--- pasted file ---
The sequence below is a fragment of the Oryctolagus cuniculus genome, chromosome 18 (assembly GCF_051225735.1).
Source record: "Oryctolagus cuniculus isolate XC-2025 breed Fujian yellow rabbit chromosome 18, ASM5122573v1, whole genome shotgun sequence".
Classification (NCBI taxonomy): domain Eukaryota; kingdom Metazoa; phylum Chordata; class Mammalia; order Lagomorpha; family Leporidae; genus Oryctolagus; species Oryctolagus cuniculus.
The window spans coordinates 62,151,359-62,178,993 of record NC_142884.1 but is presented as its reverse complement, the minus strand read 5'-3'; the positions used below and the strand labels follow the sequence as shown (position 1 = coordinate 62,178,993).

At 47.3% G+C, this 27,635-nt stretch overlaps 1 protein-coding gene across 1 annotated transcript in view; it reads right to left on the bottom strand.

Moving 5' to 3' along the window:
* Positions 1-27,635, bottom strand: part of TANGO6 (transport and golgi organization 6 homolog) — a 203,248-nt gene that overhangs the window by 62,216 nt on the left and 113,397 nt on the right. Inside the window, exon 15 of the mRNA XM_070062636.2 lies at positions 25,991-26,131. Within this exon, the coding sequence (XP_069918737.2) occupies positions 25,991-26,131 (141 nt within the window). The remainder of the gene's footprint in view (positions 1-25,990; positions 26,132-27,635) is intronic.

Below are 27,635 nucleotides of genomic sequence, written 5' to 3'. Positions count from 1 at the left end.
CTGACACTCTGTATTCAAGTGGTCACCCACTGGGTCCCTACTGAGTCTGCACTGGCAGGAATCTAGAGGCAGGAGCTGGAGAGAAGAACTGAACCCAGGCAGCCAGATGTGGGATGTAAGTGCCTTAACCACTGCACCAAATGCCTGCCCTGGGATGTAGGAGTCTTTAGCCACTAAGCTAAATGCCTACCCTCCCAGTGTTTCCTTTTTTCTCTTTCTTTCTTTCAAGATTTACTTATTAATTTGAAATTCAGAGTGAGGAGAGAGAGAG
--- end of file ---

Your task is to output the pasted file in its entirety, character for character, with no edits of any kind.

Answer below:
The sequence below is a fragment of the Oryctolagus cuniculus genome, chromosome 18 (assembly GCF_051225735.1).
Source record: "Oryctolagus cuniculus isolate XC-2025 breed Fujian yellow rabbit chromosome 18, ASM5122573v1, whole genome shotgun sequence".
Classification (NCBI taxonomy): domain Eukaryota; kingdom Metazoa; phylum Chordata; class Mammalia; order Lagomorpha; family Leporidae; genus Oryctolagus; species Oryctolagus cuniculus.
The window spans coordinates 62,151,359-62,178,993 of record NC_142884.1 but is presented as its reverse complement, the minus strand read 5'-3'; the positions used below and the strand labels follow the sequence as shown (position 1 = coordinate 62,178,993).

At 47.3% G+C, this 27,635-nt stretch overlaps 1 protein-coding gene across 1 annotated transcript in view; it reads right to left on the bottom strand.

Moving 5' to 3' along the window:
* Positions 1-27,635, bottom strand: part of TANGO6 (transport and golgi organization 6 homolog) — a 203,248-nt gene that overhangs the window by 62,216 nt on the left and 113,397 nt on the right. Inside the window, exon 15 of the mRNA XM_070062636.2 lies at positions 25,991-26,131. Within this exon, the coding sequence (XP_069918737.2) occupies positions 25,991-26,131 (141 nt within the window). The remainder of the gene's footprint in view (positions 1-25,990; positions 26,132-27,635) is intronic.

Below are 27,635 nucleotides of genomic sequence, written 5' to 3'. Positions count from 1 at the left end.
CTGACACTCTGTATTCAAGTGGTCACCCACTGGGTCCCTACTGAGTCTGCACTGGCAGGAATCTAGAGGCAGGAGCTGGAGAGAAGAACTGAACCCAGGCAGCCAGATGTGGGATGTAAGTGCCTTAACCACTGCACCAAATGCCTGCCCTGGGATGTAGGAGTCTTTAGCCACTAAGCTAAATGCCTACCCTCCCAGTGTTTCCTTTTTTCTCTTTCTTTCTTTCAAGATTTACTTATTAATTTGAAATTCAGAGTGAGGAGAGAGAGAG